There are active laboratory research collaborations among several principal investigators including
- Sophia Ran PhD (tumor regulation of angiogenesis and lymphangiogenesis)
- Yin Mo PhD (microRNA regulation of drug resistance and therapeutic escape)
- Daotai Nie PhD (treatment resistant stem cells), and
- Krishna Rao MD PhD (effects of drugs on cisplatin resistant cell lines).
The major emphasis of clinical research is non-surgical therapeutic approaches for patients with advanced squamous cell carcinoma of the upper aerodigestive tract. Additional clinical research is being conducted by Dr. Laura Rogers on the potential benefits of exercise and weight resistance training in head and neck cancer patients. Springfield, the capital of Illinois, has a delightful small city atmosphere with a full spectrum of entertainment options and fine restaurants. Inexpensive housing, a relatively low cost of living, and quick commutes all contribute to a pleasant lifestyle for trainees and their families.
Duties and Responsibilities of Trainees:
The fellow is awarded the rank of Instructor within the Division of Otolaryngology Head and Neck Surgery. This position allows the fellow to interface between the team of residents assigned to the head and neck service and the faculty members. The fellow is expected to pursue clinical, educational, and research activities. The 2 year program will prepare the individual for an academic career in head and neck surgical oncology. Throughout the training, 2 days of protected time each week are provided for collaborative and translational laboratory research with selected research faculty based at the Institute. Weekly clinical activities include a multidisciplinary clinic and treatment planning conference, and 2 days of surgery.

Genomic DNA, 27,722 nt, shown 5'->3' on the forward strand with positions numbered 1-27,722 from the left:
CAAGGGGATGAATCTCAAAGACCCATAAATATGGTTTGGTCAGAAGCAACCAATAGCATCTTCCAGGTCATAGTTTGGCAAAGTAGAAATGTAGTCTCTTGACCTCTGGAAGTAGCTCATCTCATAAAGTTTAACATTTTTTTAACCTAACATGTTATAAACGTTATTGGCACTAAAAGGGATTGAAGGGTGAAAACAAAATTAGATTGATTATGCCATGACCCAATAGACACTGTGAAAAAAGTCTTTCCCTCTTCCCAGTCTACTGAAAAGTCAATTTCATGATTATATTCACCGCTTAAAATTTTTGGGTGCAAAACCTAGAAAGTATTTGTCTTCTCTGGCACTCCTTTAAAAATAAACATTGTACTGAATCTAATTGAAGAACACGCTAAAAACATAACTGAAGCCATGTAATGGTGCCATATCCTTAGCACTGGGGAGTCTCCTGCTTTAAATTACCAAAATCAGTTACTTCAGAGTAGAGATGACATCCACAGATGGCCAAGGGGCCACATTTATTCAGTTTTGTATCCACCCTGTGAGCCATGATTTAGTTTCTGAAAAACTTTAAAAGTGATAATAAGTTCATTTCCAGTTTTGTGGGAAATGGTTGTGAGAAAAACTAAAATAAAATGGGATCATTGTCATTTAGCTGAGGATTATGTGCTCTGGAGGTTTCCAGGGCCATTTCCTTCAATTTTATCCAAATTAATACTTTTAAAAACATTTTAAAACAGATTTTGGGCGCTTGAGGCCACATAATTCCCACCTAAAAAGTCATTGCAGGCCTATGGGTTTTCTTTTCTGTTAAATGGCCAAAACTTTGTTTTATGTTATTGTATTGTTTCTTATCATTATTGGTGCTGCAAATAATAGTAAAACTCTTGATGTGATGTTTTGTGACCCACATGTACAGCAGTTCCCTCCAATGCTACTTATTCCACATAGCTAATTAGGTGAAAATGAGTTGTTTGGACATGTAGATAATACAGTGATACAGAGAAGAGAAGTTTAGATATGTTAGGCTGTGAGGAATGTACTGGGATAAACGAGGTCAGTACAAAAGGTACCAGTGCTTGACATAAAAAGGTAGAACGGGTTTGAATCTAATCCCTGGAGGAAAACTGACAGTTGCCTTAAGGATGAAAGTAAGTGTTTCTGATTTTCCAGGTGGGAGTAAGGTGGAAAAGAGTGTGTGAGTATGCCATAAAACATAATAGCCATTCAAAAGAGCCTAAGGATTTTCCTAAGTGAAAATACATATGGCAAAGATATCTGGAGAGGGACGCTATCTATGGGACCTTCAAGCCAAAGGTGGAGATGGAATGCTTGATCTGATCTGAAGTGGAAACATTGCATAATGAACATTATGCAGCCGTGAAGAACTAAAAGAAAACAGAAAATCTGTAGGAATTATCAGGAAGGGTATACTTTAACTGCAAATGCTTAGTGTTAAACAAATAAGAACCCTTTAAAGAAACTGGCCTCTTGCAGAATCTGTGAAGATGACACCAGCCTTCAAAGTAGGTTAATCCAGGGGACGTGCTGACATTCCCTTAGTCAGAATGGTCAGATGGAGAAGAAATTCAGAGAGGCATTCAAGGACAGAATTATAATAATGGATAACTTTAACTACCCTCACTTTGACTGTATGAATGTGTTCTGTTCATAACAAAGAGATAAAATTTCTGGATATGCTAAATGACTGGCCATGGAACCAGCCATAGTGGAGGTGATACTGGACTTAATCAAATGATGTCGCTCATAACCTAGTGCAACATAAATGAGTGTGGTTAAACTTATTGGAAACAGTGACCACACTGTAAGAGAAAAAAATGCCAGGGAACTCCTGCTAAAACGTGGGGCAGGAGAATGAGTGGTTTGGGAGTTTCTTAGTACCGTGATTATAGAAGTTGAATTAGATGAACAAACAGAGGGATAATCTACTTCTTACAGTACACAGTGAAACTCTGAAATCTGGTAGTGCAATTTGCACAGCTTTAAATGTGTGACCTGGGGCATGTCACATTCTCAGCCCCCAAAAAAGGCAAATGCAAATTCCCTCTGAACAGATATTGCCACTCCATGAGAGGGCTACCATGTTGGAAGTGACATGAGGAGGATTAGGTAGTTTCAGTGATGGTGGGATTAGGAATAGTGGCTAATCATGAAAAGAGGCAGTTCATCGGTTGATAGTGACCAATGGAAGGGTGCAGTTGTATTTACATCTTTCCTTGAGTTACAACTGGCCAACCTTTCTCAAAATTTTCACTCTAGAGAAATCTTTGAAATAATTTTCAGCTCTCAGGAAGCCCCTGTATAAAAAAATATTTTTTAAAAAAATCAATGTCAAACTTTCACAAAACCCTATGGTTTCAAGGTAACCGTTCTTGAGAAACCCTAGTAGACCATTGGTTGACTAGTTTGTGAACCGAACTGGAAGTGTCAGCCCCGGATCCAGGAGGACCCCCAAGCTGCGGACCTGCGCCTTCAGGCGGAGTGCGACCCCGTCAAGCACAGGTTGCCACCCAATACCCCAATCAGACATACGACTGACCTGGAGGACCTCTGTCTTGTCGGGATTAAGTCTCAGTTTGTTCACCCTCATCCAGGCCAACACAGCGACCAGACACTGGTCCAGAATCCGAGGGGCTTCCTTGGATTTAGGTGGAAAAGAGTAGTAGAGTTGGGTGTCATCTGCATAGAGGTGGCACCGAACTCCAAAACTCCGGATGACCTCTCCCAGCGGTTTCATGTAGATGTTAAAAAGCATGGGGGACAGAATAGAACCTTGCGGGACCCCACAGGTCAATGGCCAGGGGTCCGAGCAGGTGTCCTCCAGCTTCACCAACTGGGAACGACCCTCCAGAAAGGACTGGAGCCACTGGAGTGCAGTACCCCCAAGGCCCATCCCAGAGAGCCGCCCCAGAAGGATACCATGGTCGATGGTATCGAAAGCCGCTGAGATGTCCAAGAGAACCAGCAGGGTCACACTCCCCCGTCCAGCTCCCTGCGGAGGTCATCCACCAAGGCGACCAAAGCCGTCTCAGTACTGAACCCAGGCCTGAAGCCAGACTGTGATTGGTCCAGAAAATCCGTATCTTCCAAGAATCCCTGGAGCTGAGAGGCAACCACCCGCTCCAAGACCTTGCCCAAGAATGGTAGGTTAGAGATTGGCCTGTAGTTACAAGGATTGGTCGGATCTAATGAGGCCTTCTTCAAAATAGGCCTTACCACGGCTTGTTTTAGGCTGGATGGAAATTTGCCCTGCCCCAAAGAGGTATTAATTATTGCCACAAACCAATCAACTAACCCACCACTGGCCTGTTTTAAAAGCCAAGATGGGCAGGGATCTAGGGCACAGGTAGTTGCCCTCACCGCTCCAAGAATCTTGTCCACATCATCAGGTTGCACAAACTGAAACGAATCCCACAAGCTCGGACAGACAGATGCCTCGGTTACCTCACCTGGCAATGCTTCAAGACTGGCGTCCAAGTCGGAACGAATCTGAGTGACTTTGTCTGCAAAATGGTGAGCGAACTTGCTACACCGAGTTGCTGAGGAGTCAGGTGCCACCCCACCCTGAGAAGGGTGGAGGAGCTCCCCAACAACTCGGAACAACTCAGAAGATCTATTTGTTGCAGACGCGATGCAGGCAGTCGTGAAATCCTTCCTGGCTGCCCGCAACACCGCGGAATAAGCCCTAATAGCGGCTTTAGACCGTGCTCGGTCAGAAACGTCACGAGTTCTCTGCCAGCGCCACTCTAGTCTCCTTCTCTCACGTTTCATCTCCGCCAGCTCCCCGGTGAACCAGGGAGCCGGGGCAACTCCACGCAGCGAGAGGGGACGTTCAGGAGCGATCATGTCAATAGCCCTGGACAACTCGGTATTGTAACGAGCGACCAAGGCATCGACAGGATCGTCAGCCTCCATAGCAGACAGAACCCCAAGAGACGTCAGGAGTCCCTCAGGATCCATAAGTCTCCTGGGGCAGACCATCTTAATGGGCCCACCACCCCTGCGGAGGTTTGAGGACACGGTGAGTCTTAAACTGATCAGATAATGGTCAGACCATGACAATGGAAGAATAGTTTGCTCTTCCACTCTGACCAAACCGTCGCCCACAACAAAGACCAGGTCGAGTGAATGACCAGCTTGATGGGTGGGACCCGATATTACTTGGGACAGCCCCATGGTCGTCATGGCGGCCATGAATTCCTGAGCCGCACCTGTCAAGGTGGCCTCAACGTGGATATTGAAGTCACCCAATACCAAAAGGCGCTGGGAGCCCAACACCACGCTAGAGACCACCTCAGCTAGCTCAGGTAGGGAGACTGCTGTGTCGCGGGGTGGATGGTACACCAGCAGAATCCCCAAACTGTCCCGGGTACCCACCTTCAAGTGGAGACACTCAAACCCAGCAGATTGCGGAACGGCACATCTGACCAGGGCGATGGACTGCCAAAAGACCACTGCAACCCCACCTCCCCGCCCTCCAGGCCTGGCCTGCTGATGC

The fellow will be provided a certificate of completion of the fellowship upon satisfactory achievement of required goals and objectives. In addition, the fellow would be expected to apply for accreditation and membership in the American College of Surgeons and the Advanced Training Council of the American Head and Neck Society.
Fellows will be evaluated regularly during the two-year training period. These assessments have been designed to provide formative information the fellow can use to improve performance in the areas of medical knowledge, patient care, systems-based practice, professionalism, and interpersonal and communication skills. Fellows will be evaluated by faculty, staff, students, patients, and peers. The Fellow and Program Director will review the evaluations at the end of each year. A final summative evaluation will occur in the spring. Advancement to the next level of training will occur after faculty evaluation of the fellows’ progress is completed (June).